The Weaponization of Cyberspace: How National Interests are Fragmenting Global Networks in 2023

 In 2023, the weaponization of cyberspace and the clash of national interests will lead to the breakdown of global networks into regional or even national architectures. As digitalization continues at a rapid pace, with estimates indicating that over 60% of the world's GDP will be digitalized by 2023, the ecosystem supporting it, cyberspace, is undergoing significant transformation. While technology investments increase across the board, the principles and assets governing cyberspace are eroding.

Top Risks 2023: Cyber infographic

The cyber arms race will accelerate in 2023, enabled by an expanded attack surface and a significant increase in automation across the spectrum of cyber threats. All threat actors are prioritizing the development of their capabilities, and the potential for real physical damage is at an all-time high as IT and OT (operational technology) networks converge. Governments and industry advisories focused on industrial control systems (ICS) have increased in recent years, and their successful exploitation by states and criminal groups is growing at an alarming rate.

In parallel to this weaponization, states are looking to exert more control over what some have already defined as their national cyberspace. In 2023, more than 75% of the world's population will be covered by at least one data privacy regulation. Combined with sanctions on specific technologies or vendors, the illusion of a truly global cyberspace is fading. The next iteration of states' intervention in 2023 and beyond will primarily focus on restricting which technologies can be used in their cyberspace.

The consequences of these two phenomena on organizations are existential. Network and system resilience will be tested like never before in 2023. The proliferation of vulnerabilities, connectivity, and threat actors targeting current and emerging technologies will challenge even the most advanced cyber security teams. Cloud services, operational technologies, and IT service providers will continue to face the most critical threats from states, criminals, and activists in 2023. The prospect of data and system integrity risks is also a concern. While organizations look to automation and AI as business enablers and security controls, threat actors have already begun weaponizing these tools and will increase their focus on them.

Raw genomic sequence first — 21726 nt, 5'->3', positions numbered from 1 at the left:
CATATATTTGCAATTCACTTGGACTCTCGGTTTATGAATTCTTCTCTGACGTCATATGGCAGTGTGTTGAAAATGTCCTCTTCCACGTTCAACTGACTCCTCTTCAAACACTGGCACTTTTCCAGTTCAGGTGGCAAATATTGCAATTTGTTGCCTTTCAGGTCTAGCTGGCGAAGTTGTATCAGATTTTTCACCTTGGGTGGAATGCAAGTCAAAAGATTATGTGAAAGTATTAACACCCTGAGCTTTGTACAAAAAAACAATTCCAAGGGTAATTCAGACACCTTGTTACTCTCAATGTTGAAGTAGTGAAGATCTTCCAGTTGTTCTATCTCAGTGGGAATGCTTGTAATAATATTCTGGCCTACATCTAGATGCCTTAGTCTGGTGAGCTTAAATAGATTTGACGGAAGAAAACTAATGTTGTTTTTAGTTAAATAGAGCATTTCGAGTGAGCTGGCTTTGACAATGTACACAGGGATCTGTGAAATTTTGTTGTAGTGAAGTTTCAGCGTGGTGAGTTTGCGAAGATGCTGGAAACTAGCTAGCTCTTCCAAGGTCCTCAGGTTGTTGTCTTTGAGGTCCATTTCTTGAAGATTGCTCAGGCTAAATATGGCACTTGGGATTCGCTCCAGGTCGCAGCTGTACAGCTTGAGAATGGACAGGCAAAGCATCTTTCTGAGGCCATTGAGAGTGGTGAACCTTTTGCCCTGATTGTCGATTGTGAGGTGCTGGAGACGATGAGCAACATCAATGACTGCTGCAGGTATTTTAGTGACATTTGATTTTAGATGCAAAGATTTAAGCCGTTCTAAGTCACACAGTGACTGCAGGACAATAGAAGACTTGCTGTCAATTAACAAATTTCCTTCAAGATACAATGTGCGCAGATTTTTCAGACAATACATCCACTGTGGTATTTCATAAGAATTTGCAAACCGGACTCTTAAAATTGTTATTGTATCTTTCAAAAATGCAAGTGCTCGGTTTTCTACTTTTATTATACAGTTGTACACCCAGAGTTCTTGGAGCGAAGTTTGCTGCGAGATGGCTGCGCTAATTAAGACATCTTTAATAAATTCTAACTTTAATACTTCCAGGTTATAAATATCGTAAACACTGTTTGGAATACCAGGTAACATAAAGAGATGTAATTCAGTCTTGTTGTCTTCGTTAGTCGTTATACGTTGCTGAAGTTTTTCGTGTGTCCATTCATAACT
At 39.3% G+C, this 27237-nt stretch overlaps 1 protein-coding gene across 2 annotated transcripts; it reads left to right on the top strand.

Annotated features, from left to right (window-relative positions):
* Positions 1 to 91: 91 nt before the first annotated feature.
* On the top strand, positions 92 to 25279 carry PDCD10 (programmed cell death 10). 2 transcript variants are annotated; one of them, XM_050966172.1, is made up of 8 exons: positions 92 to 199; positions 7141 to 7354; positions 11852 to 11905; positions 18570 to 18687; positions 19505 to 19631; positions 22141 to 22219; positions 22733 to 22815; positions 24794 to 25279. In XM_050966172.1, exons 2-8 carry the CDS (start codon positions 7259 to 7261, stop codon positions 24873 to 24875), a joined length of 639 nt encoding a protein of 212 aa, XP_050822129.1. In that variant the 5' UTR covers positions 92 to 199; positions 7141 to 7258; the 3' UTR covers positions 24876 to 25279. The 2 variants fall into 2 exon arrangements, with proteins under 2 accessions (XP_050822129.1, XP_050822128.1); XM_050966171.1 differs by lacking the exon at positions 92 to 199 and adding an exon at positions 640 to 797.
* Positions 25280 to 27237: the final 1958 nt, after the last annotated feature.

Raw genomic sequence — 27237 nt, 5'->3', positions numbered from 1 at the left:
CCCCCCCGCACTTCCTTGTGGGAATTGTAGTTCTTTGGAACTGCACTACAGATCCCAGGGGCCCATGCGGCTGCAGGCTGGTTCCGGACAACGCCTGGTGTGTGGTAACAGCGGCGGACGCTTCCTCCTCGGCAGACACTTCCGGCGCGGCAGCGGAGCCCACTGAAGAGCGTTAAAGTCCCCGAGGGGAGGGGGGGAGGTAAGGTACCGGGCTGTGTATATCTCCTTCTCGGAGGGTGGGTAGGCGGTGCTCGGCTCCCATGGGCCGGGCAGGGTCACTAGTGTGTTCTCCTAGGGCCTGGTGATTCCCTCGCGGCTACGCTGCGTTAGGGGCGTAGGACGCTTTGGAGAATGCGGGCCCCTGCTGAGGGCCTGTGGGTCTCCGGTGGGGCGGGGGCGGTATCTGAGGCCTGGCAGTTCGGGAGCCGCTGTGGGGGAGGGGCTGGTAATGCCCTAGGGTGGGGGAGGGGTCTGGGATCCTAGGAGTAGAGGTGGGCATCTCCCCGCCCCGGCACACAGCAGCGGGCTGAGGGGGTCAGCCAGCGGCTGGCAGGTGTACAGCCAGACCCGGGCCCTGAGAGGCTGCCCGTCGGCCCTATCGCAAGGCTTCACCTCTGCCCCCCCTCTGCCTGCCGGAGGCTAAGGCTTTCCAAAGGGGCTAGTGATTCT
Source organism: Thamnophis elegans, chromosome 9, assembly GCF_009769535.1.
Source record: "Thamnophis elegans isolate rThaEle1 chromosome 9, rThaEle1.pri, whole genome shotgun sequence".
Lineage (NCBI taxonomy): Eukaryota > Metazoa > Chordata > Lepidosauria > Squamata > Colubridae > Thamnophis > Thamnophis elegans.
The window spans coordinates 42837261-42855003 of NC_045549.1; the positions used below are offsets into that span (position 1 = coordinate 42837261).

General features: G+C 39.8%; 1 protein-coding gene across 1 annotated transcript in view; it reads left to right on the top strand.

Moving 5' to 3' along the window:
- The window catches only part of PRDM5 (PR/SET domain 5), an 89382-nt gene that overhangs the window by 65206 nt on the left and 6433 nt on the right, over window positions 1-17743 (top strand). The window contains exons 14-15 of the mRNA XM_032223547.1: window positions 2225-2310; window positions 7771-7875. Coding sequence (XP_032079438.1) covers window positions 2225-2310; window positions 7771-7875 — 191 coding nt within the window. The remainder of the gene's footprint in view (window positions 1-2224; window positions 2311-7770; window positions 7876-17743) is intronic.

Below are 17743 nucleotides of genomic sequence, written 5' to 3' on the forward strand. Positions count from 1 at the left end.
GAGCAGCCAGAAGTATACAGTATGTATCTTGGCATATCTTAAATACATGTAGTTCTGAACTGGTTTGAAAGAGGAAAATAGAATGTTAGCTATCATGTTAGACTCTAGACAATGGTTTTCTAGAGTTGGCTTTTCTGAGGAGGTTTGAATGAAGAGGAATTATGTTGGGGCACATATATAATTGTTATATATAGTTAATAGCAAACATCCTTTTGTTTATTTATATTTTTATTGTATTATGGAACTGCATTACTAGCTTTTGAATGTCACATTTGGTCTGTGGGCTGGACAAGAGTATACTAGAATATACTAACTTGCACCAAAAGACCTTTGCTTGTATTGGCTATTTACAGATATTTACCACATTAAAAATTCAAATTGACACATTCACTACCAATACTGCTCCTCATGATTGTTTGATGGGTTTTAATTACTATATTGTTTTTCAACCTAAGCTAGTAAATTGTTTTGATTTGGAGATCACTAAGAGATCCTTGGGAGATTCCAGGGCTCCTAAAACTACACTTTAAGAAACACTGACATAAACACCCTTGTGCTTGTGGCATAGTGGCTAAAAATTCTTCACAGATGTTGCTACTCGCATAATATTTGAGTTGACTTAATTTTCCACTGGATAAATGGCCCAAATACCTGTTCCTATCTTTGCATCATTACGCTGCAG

The ambition of operating a single global network for multinational organizations will be significantly challenged. While in recent years many attempted to centralize their operations and simplify their digital supply chains, the reality of nationalism in cyberspace will reverse many of these efforts. Compliance and political considerations will force organizations to build at best regional, at worst national networks within their own business. Ultimately, the digital organization of tomorrow will be a fragmented one. The key to avoiding the death of global networks will increasingly be decentralization - reversing the prevailing trend towards centralization to gain efficiencies and control. Beyond 2023, decentralized digital environments will provide greater agility, security, and resilience to those that adopt them.

Tactical Intelligence Security can help organizations navigate these challenges and protect their networks and critical assets. Our AI-powered VAPT services provide fast and accurate vulnerability identification, allowing organizations to proactively improve their security and avoid the consequences of a cyber attack. Contact us today to learn more and schedule a demo.

Cyber Security Best Practices



Securing your computer is a complex issue. Possible measures are endless, and many of them impose some restrictions on the legitimate user, which means there is a tradeoff between security and usability. Couple that with the fact that some measures require expert knowledge or complicated configuration, and it becomes obvious that it is hard for me to present a list like the one below. Not only do I have to concentrate on a single aspect of security, but such a list cannot possibly be complete. What I can do however, is to try and establish a baseline that I believe provides an acceptable basis, is general and easy enough so that I can recommend it to most end-users, and leaves most of your freedom/comfort intact so that you aren't scared away by the downsides. I strongly recommend everybody to adhere to as many of these practices as they can, because the list below is not nearly all that you can do to protect yourself, but merely a good start.